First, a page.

|(a) Neglectful supervision is a subset of the statutory
definitions of neglect that appear in Texas Family Code (TFC) §261.001(4)
and includes the following acts or omissions by a person:
(1) Placing a child in or failing to remove a child
from a situation that a reasonable person would realize requires judgment
or actions beyond the child's level of maturity, physical condition,
or mental abilities and that results in bodily injury or a substantial
risk of immediate harm to the child;
(2) Placing a child in or failing to remove the child
from a situation in which the child would be exposed to a substantial
risk of sexual conduct harmful to the child; or
(3) Placing a child in or failing to remove the child
from a situation in which the child would be exposed to acts or omissions
that constitute abuse under TFC §261.001(1)(E), (F), (G), (H),
or (K) committed against another child.
(b) Neglectful supervision as defined in paragraph
(1) of subsection (a) excludes an accident.
(c) For purposes of evaluating an allegation of "neglectful
supervision", we will consider the following factors when assessing
(1) The child's age;
(2) Any arrangements the parents made to ensure the
(3) The child's physical condition, psychological functioning,
and level of maturity;
(4) Any intellectual, physical, or medical disability
the child has;
(5) Any previous history or patterns of abuse or neglect;
(6) The frequency and duration of similar incidents;
(7) The overall safety of the child's environment.
(d) In the case of prenatal use of alcohol or a controlled
substance that was not lawfully prescribed by a medical practitioner,
was lawfully prescribed as a result of the mother seeking out multiple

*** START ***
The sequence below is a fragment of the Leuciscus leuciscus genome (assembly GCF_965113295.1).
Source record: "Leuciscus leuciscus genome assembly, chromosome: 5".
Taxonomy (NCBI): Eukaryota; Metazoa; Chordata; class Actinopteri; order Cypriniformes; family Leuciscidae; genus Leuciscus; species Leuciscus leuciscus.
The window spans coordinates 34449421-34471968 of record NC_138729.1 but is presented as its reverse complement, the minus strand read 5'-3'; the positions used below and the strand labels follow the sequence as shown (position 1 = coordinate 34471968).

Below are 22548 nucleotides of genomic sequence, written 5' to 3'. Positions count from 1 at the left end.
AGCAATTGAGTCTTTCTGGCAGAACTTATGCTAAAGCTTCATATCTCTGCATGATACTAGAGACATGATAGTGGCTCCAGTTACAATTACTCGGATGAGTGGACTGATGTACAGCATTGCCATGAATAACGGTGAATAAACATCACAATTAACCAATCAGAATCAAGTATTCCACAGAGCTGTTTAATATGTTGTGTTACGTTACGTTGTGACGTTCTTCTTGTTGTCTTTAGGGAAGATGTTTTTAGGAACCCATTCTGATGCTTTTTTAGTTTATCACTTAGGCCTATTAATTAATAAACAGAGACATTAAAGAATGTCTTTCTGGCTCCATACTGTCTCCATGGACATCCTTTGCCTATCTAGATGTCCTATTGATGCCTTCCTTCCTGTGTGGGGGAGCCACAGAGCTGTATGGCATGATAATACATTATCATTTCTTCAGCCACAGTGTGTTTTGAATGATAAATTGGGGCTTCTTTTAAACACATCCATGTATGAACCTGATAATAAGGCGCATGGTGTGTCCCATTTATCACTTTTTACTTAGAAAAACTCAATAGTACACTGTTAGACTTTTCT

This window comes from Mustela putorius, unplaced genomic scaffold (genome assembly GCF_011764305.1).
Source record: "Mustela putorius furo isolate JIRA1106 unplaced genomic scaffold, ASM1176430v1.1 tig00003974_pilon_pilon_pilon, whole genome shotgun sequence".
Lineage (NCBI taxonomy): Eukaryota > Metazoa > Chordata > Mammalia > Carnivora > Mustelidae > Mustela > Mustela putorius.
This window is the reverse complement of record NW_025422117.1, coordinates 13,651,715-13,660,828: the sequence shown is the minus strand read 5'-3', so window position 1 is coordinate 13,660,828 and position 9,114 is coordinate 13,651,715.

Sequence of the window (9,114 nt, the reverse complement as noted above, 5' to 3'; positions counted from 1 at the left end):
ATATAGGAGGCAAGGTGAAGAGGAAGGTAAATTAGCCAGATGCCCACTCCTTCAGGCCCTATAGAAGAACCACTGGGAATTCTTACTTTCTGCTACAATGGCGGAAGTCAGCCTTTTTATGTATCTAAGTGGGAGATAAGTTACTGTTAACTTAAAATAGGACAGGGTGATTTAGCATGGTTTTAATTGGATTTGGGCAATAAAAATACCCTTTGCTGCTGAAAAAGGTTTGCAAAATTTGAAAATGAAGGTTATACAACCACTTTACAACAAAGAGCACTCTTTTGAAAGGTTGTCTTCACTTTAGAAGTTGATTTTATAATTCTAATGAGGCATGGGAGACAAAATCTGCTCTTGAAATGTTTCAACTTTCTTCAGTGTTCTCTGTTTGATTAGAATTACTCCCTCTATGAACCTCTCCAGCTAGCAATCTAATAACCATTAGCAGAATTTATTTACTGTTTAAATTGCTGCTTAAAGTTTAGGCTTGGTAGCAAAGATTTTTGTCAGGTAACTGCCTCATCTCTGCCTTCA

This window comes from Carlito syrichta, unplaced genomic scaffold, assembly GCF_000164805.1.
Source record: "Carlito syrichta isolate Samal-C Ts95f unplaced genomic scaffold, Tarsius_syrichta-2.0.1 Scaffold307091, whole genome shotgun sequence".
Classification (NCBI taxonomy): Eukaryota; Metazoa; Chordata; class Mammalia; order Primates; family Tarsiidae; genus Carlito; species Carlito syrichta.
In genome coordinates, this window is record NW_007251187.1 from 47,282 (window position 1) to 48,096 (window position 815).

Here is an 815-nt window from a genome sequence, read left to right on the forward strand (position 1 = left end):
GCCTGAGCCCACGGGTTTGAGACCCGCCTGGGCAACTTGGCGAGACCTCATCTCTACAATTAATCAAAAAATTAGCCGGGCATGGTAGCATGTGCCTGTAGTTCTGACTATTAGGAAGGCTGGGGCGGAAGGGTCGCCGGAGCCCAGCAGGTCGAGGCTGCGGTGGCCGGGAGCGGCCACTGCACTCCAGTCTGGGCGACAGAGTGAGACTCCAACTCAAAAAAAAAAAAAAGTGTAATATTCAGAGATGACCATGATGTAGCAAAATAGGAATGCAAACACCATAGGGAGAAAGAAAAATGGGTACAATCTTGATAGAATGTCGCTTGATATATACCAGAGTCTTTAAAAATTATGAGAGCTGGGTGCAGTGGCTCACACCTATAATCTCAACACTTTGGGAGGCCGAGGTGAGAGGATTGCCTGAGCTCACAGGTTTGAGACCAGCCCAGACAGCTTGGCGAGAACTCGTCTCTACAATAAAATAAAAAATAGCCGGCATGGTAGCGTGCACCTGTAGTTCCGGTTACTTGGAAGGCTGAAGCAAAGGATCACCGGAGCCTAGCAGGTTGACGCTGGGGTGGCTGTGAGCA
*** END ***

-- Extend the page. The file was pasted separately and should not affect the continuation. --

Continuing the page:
health care providers as a means of exceeding ordinary dosages, or
was not being used in accordance with a lawfully issued prescription,
the mother is responsible for neglectful supervision under paragraph
(1) of subsection (a) if:
(1) The mother knew or reasonably should have known
she was pregnant; and
(2) It appears that the mother's use endangered the
physical and emotional well-being of the infant. It is not necessary
that the infant actually suffers from an injury.
(A) For the limited purpose of this subsection, "endangered"
means that the mother's prenatal use exposed the infant to loss or
injury or jeopardized the infant's emotional or physical health.
(B) "Endangered" includes but is not limited to a consideration
of the following factors: evidence the mother extensively used alcohol
or regularly or extensively used a controlled substance over the course
of the pregnancy or in close proximity to the child's expected birth
date, evidence that the mother has an alcohol or drug addiction, or
evidence that the infant was at a substantial risk of immediate harm
from the mother's use of alcohol or a controlled substance.